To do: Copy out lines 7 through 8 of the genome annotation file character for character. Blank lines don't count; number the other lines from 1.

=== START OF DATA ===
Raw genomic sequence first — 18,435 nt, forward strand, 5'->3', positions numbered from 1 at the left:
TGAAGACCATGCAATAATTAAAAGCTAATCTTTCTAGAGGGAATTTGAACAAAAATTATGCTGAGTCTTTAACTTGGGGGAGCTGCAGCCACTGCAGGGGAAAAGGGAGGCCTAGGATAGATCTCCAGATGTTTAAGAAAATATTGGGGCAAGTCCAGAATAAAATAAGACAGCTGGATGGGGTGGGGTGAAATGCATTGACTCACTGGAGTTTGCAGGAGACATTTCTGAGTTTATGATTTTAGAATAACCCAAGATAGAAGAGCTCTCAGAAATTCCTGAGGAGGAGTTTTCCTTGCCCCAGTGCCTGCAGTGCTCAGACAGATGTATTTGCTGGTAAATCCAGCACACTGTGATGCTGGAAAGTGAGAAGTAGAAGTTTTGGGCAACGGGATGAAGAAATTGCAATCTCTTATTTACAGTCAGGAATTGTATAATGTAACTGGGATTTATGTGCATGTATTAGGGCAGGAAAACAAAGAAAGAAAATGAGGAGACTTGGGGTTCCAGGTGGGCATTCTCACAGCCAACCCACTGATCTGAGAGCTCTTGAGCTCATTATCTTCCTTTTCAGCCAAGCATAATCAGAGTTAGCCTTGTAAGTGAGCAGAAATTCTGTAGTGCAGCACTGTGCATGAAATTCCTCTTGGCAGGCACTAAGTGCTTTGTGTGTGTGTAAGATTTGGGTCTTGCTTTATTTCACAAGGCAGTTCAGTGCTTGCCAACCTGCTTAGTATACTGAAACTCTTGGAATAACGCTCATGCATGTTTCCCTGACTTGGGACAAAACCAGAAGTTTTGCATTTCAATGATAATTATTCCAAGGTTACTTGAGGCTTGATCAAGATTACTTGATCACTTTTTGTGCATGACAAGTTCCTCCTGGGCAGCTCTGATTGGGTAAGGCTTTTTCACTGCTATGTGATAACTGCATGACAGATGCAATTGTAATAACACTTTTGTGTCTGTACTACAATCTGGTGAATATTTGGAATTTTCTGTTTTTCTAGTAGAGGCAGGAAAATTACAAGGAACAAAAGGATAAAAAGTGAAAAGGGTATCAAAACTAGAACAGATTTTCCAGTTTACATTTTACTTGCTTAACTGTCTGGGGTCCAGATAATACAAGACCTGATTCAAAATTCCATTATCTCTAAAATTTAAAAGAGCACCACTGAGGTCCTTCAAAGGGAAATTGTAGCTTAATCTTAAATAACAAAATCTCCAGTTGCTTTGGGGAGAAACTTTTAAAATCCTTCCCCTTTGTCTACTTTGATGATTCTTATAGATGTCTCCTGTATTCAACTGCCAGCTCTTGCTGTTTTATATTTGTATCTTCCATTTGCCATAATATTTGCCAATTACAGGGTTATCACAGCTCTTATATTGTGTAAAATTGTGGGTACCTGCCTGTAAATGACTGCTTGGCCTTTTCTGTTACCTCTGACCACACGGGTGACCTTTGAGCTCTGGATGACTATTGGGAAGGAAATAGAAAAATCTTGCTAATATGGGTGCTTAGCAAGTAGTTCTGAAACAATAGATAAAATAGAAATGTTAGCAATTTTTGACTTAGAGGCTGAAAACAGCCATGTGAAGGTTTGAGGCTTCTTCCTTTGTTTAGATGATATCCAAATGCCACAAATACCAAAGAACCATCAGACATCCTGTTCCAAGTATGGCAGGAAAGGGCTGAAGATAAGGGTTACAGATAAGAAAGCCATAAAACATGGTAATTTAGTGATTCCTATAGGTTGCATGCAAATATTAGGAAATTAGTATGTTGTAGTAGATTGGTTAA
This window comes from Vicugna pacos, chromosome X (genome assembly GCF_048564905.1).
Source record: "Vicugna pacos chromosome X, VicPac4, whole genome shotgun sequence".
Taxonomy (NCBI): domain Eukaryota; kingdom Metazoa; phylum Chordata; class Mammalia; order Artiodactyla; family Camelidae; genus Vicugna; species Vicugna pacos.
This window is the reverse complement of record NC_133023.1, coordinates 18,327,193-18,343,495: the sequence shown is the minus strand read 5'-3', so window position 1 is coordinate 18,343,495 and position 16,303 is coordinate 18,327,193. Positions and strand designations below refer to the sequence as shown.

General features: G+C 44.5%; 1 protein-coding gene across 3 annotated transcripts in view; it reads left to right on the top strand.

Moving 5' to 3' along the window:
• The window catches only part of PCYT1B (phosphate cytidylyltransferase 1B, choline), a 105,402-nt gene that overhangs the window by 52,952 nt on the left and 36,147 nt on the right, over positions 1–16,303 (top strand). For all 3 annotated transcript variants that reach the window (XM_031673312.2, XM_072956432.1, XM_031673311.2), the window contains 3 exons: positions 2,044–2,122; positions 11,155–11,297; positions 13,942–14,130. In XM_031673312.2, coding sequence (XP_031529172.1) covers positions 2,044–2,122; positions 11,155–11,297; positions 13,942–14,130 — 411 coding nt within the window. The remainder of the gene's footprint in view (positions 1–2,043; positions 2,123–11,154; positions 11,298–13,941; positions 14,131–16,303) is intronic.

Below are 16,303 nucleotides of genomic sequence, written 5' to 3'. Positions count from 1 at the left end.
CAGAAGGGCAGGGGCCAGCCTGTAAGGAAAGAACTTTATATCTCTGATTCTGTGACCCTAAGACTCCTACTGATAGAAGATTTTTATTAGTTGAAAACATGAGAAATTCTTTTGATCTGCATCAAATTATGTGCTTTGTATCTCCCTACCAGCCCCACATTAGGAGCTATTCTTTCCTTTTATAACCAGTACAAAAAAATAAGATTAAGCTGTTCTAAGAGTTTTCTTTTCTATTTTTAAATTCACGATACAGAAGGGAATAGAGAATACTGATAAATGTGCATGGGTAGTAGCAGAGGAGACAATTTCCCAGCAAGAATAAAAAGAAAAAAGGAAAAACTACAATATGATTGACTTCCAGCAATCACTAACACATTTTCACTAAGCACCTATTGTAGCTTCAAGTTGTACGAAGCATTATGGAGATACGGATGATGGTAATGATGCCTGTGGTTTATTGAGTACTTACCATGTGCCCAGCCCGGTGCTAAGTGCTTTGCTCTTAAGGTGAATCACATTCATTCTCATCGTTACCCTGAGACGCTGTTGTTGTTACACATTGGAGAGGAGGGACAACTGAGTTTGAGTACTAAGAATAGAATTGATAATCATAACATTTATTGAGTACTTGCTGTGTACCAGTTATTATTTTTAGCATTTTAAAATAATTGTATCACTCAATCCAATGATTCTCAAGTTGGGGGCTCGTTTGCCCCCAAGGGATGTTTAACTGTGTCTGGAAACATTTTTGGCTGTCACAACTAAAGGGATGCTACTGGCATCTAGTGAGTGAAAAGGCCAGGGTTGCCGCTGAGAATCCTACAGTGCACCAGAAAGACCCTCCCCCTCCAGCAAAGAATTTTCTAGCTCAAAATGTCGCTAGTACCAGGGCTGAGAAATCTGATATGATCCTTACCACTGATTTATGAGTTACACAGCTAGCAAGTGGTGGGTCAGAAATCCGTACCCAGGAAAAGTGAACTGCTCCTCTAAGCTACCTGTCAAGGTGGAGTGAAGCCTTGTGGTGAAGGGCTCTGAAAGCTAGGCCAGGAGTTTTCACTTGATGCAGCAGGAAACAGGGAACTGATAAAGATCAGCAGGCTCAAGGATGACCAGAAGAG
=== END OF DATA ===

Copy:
General features: G+C 44.5%; 1 protein-coding gene across 3 annotated transcripts in view; it reads left to right on the top strand.

Moving 5' to 3' along the window: